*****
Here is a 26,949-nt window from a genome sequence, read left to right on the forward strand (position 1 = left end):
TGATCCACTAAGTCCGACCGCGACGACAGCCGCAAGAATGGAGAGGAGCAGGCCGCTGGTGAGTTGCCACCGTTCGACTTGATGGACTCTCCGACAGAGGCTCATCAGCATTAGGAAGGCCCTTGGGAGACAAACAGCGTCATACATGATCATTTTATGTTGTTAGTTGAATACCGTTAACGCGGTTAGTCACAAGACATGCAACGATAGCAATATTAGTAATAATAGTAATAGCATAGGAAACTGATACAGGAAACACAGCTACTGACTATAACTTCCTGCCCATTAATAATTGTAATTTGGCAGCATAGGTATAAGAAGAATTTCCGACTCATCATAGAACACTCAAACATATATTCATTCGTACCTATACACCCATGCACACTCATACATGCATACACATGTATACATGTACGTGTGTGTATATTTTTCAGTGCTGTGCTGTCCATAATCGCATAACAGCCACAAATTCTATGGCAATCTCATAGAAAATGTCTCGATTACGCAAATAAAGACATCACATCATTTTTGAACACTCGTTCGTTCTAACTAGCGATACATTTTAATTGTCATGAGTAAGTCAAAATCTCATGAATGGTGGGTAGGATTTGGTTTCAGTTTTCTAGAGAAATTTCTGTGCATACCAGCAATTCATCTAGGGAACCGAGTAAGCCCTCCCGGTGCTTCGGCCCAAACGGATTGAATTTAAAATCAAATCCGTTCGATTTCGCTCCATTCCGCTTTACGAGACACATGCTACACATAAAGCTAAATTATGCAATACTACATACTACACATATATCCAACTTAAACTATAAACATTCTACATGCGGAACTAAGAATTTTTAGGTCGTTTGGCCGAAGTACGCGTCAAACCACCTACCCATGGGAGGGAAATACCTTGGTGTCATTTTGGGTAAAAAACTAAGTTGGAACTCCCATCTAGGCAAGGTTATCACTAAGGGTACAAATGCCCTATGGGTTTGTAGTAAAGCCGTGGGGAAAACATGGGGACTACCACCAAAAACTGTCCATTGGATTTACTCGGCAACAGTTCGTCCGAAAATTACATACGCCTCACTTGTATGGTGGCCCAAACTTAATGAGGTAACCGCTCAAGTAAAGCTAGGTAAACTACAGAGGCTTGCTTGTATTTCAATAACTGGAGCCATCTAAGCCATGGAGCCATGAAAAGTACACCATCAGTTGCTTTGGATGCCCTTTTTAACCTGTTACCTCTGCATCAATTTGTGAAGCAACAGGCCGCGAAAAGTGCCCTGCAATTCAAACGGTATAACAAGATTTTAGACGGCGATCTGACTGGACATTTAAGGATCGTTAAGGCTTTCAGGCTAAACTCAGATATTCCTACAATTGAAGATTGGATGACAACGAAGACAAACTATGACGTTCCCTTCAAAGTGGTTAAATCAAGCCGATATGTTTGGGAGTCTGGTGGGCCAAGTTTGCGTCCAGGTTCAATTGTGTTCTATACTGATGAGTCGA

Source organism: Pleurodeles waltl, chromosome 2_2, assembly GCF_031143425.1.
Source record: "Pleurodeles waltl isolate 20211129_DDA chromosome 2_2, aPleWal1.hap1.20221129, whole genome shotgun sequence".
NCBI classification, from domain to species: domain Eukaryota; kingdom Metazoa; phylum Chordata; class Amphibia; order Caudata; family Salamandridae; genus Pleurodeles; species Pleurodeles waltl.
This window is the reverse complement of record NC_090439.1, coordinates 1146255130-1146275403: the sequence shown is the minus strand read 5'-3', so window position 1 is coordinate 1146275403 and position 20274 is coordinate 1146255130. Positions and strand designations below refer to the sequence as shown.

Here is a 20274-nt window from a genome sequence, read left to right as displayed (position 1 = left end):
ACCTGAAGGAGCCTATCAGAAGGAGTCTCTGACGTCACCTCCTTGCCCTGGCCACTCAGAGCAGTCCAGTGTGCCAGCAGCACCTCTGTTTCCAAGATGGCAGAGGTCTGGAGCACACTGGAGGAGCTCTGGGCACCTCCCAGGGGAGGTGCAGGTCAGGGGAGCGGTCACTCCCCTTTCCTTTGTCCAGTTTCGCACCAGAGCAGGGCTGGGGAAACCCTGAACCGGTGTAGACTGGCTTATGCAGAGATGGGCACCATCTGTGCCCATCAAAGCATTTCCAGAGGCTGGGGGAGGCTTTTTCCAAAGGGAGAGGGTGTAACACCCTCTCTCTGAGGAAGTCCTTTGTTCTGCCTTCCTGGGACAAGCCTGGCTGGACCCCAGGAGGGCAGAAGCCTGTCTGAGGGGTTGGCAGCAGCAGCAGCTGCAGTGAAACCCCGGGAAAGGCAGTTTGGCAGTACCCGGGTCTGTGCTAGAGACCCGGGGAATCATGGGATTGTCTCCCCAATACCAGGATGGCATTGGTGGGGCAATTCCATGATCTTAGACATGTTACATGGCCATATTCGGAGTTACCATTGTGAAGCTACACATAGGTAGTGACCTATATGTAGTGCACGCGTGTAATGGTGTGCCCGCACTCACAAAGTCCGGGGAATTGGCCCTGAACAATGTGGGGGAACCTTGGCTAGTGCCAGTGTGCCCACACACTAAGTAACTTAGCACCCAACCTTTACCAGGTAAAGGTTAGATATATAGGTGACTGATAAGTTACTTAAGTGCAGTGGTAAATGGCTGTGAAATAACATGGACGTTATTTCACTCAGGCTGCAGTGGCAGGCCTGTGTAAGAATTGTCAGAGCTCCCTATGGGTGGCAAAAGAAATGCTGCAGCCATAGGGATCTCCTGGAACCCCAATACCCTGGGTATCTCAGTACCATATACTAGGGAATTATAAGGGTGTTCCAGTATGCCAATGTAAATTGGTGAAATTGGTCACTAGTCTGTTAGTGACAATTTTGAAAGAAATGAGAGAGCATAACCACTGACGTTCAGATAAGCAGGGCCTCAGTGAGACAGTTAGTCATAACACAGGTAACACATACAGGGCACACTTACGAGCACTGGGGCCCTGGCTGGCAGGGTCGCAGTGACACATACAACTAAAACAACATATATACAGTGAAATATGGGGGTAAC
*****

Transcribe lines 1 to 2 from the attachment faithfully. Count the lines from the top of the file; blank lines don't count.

Here is a 26,949-nt window from a genome sequence, read left to right on the forward strand (position 1 = left end):
TGATCCACTAAGTCCGACCGCGACGACAGCCGCAAGAATGGAGAGGAGCAGGCCGCTGGTGAGTTGCCACCGTTCGACTTGATGGACTCTCCGACAGAGGCTCATCAGCATTAGGAAGGCCCTTGGGAGACAAACAGCGTCATACATGATCATTTTATGTTGTTAGTTGAATACCGTTAACGCGGTTAGTCACAAGACATGCAACGATAGCAATATTAGTAATAATAGTAATAGCATAGGAAACTGATACAGGAAACACAGCTACTGACTATAACTTCCTGCCCATTAATAATTGTAATTTGGCAGCATAGGTATAAGAAGAATTTCCGACTCATCATAGAACACTCAAACATATATTCATTCGTACCTATACACCCATGCACACTCATACATGCATACACATGTATACATGTACGTGTGTGTATATTTTTCAGTGCTGTGCTGTCCATAATCGCATAACAGCCACAAATTCTATGGCAATCTCATAGAAAATGTCTCGATTACGCAAATAAAGACATCACATCATTTTTGAACACTCGTTCGTTCTAACTAGCGATACATTTTAATTGTCATGAGTAAGTCAAAATCTCATGAATGGTGGGTAGGATTTGGTTTCAGTTTTCTAGAGAAATTTCTGTGCATACCAGCAATTCATCTAGGGAACCGAGTAAGCCCTCCCGGTGCTTCGGCCCAAACGGATTGAATTTAAAATCAAATCCGTTCGATTTCGCTCCATTCCGCTTTACGAGACACATGCTACACATAAAGCTAAATTATGCAATACTACATACTACACATATATCCAACTTAAACTATAAACATTCTACATGCGGAACTAAGAATTTTTAGGTCGTTTGGCCGAAGTACGCGTCAAACCACCTACCCATGGGAGGGAAATACCTTGGTGTCATTTTGGGTAAAAAACTAAGTTGGAACTCCCATCTAGGCAAGGTTATCACTAAGGGTACAAATGCCCTATGGGTTTGTAGTAAAGCCGTGGGGAAAACATGGGGACTACCACCAAAAACTGTCCATTGGATTTACTCGGCAACAGTTCGTCCGAAAATTACATACGCCTCACTTGTATGGTGGCCCAAACTTAATGAGGTAACCGCTCAAGTAAAGCTAGGTAAACTACAGAGGCTTGCTTGTATTTCAATAACTGGAGCCATCTAAGCCATGGAGCCATGAAAAGTACACCATCAGTTGCTTTGGATGCCCTTTTTAACCTGTTACCTCTGCATCAATTTGTGAAGCAACAGGCCGCGAAAAGTGCCCTGCAATTCAAACGGTATAACAAGATTTTAGACGGCGATCTGACTGGACATTTAAGGATCGTTAAGGCTTTCAGGCTAAACTCAGATATTCCTACAATTGAAGATTGGATGACAACGAAGACAAACTATGACGTTCCCTTCAAAGTGGTTAAATCAAGCCGATATGTTTGGGAGTCTGGTGGGCCAAGTTTGCGTCCAGGTTCAATTGTGTTCTATACTGATGAGTCGA